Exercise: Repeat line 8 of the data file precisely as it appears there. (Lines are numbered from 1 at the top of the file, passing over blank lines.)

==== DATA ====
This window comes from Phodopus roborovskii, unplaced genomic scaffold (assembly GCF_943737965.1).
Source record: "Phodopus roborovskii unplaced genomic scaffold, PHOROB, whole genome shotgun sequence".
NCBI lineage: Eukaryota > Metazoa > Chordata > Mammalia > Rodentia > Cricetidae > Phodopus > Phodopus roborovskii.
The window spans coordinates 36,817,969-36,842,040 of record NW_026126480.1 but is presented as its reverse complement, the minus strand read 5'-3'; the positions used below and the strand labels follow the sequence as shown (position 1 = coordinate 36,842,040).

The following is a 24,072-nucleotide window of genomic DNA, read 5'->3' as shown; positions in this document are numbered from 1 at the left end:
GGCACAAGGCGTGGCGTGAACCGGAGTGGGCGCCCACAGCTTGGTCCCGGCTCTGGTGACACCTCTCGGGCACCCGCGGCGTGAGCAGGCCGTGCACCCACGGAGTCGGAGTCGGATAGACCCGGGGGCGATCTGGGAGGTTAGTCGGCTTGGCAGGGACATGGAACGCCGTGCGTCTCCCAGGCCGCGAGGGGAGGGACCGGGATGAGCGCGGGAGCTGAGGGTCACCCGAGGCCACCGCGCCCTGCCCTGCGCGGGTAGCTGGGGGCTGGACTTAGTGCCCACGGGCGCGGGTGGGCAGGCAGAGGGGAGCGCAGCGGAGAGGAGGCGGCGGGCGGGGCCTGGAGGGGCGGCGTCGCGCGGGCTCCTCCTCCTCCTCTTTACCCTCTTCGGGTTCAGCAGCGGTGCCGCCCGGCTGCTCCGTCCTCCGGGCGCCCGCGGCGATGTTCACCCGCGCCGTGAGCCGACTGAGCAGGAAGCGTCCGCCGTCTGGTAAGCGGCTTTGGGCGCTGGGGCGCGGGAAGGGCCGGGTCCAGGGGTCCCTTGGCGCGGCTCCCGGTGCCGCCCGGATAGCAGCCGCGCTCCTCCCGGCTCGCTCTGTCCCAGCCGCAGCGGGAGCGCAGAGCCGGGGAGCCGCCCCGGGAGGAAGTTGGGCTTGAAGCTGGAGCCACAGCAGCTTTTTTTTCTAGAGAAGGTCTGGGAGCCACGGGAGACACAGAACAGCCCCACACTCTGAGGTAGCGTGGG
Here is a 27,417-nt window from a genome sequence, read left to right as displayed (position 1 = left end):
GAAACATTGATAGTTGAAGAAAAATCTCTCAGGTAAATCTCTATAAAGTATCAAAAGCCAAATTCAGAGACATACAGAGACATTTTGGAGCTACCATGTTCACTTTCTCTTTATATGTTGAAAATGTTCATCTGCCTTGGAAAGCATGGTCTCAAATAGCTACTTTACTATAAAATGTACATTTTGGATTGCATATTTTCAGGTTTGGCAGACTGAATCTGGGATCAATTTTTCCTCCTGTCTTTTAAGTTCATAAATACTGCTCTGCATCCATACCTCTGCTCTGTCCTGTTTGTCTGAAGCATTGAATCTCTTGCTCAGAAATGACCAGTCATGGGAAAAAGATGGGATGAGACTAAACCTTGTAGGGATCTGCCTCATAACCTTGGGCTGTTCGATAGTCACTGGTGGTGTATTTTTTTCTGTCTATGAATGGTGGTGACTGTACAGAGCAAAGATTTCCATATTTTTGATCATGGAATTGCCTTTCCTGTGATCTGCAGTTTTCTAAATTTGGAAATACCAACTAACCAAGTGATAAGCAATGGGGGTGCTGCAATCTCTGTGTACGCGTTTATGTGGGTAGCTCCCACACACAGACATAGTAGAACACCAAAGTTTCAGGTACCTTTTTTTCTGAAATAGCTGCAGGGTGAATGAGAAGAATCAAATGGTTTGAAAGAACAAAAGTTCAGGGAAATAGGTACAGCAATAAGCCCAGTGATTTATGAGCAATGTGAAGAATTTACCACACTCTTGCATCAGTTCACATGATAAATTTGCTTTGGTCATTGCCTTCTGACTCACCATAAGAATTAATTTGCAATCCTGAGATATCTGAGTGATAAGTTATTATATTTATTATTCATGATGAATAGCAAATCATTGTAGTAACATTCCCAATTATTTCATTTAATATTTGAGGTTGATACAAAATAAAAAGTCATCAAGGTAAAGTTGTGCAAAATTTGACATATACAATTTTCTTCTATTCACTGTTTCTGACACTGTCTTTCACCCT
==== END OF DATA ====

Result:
GAAACATTGATAGTTGAAGAAAAATCTCTCAGGTAAATCTCTATAAAGTATCAAAAGCCAAATTCAGAGACATACAGAGACATTTTGGAGCTACCATGTTCACTTTCTCTTTATATGTTGAAAATGTTCATCTGCCTTGGAAAGCATGGTCTCAAATAGCTACTTTACTATAAAATGTACATTTTGGATTGCATATTTTCAGGTTTGGCAGACTGAATCTGGGATCAATTTTTCCTCCTGTCTTTTAAGTTCATAAATACTGCTCTGCATCCATACCTCTGCTCTGTCCTGTTTGTCTGAAGCATTGAATCTCTTGCTCAGAAATGACCAGTCATGGGAAAAAGATGGGATGAGACTAAACCTTGTAGGGATCTGCCTCATAACCTTGGGCTGTTCGATAGTCACTGGTGGTGTATTTTTTTCTGTCTATGAATGGTGGTGACTGTACAGAGCAAAGATTTCCATATTTTTGATCATGGAATTGCCTTTCCTGTGATCTGCAGTTTTCTAAATTTGGAAATACCAACTAACCAAGTGATAAGCAATGGGGGTGCTGCAATCTCTGTGTACGCGTTTATGTGGGTAGCTCCCACACACAGACATAGTAGAACACCAAAGTTTCAGGTACCTTTTTTTCTGAAATAGCTGCAGGGTGAATGAGAAGAATCAAATGGTTTGAAAGAACAAAAGTTCAGGGAAATAGGTACAGCAATAAGCCCAGTGATTTATGAGCAATGTGAAGAATTTACCACACTCTTGCATCAGTTCACATGATAAATTTGCTTTGGTCATTGCCTTCTGACTCACCATAAGAATTAATTTGCAATCCTGAGATATCTGAGTGATAAGTTATTATATTTATTATTCATGATGAATAGCAAATCATTGTAGTAACATTCCCAATTATTTCATTTAATATTTGAGGTTGATACAAAATAAAAAGTCATCAAGGTAAAGTTGTGCAAAATTTGACATATACAATTTTCTTCTATTCACTGTTTCTGACACTGTCTTTCACCCT